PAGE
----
It’s important that we continuously question the institutions that we are a part of, and work towards better advancements in these places.
JMU prides themselves on diversity, inclusion, and community. But, are these claims that they pride themselves on really true? James Madison University has a lot to work on as an institution in general, and that was especially made clear with how they handled the coronavirus pandemic at the start of this 2020 fall semester.
The lack of accommodations on campus for people with physical disabilities is astonishing to me. I have noticed a lack of accommodations in a large array of the dorms on campus. All of the dorms in the village have no elevators or ramps. The dorms on east campus only have elevators in the front of the buildings, even though many people live in the back. I am curious if JMU limits those with physical disabilities to a select few dorms on campus. I am assuming this is true, as they cannot place them in a dorm with no handicap access. This is completely unfair because it limits students from living in or accessing certain buildings. Say someone has a friend that lives in the village and they want to go to their dorm to hangout. How are they supposed to go up to their correct floor? Every single building on campus needs handicap access, so that every person has the same opportunities. If JMU prides themselves so hard on being inclusive of all people, why are they lacking this type of accommodation?
I always think back to my sophomore year when I had a class in Miller Hall. The class took place in a crammed lecture hall with auditorium style chairs and built in desks. I have to admit even I would get nervous when I was running late to that class because it was difficult to get to the open seats. A fellow student in my class was in a wheelchair, and everyday he would have to sit in the back of the lecture hall and take notes on his lap because he could not use the desk. I have always wondered why JMU continued to use that kind of seating and why they haven’t switched to something that accommodates all students’ needs?
It is important that we not only address the lack of accommodations for physical disabilities, but also those with other disabilities that maybe we don’t see. I know there are a lot of students with learning disabilities and some accommodations can be made using the Office of Disability Services (ODS). However, I feel like there is a lot of effort needed to even get the resources or accommodations you need. First, there is an application process, where you fill out information about your disability and the diagnosis. Then you go on to request certain accommodations, whether that be exam time extension, recording lectures, etc. JMU then has to review the application which can take around 15 days, and then there is an initial meeting. If someone requests this accommodation partially through the semester, and then ODS has to review it for over two weeks, this student may be struggling in the classroom in the meantime. What about students with visual, hearing, or speech impairments? What about students with service dogs? How are they accommodated so that they have the same potential that every other student has?
Going off of that point, JMU has proven time after time that they lack the resources to accommodate their students with mental health issues. Students seeking therapy get at most 8 sessions with a clinician, and then are referred to a local Harrisonburg therapist. This can cause multiple problems for the student. First, it is hard enough to connect with one therapist, and once you feel like you have made progress you are told to go seek further treatment with someone else. Coming from someone who goes to the JMU counseling center, the thought that I might need to confide in someone else has been hindering my progress. Some students also do not have proper health insurance, which means that the JMU counseling center is their only source of therapy. The counseling center does have some exceptions for continuous treatment, but that still does not accommodate all of the students who may be struggling mentally.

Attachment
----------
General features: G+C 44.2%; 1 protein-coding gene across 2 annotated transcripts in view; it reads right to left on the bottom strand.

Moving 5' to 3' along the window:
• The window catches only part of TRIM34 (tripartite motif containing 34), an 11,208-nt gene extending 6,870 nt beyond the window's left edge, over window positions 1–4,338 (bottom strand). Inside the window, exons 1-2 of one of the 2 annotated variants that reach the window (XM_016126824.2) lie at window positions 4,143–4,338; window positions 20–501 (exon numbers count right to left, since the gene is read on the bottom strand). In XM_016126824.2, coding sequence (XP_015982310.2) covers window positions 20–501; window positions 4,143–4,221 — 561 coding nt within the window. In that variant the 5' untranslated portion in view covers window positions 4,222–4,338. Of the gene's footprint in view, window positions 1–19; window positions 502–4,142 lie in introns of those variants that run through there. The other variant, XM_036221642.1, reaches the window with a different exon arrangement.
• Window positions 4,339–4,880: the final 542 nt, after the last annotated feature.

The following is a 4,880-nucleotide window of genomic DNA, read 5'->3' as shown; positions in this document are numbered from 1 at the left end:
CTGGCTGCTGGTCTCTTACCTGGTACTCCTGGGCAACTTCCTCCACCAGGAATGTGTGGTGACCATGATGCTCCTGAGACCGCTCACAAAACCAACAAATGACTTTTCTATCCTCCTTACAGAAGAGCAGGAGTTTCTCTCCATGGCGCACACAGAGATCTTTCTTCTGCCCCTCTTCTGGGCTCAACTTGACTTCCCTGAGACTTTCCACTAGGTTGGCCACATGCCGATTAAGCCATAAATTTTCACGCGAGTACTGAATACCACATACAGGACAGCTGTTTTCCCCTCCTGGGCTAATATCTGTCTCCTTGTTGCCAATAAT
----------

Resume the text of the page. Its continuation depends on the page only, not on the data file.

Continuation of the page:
Online school has aided in the increase of anxiety students may feel throughout the school year. JMU has recently removed fall break (and spring break) which was a way for students to destress from a rather hectic school year. Without that break students lost their outlet to work on themselves, and their mental health. And professors haven’t been a big help either. Although I do have multiple professors who take mental health into account, I have had negative experiences with quite a few JMU professors who neglected their students’ mental health. Every single class syllabus has accommodations for inclement weather and physical illnesses, but why can’t JMU require mental health accommodations on a course syllabus? When feeling extremely anxious or depressed, it is hard enough to get out of bed each day, and the added pressure of attending class makes it even harder. When going through depressive episodes or long lasting panic attacks, students should not have to worry about making it to class. The thought of getting points off of your average grade or missing a quiz only makes mental health issues worse. JMU needs to start implementing policies that make emails saying “I cannot make it to class today, I have been struggling with my mental health.” as effective as “I cannot make it to class today, I have a fever.”
JMU needs to take a deeper look into the resources they have for every single one of their students. Hopefully this blog post sheds some light on the issues they still need to fix, and where they can make more progress. It is up to us, as the JMU community, to make critiques on the university to make sure that it is giving every student the same equal opportunity to succeed.
To read more about disability awareness on JMU campus from a previous blog post, click here.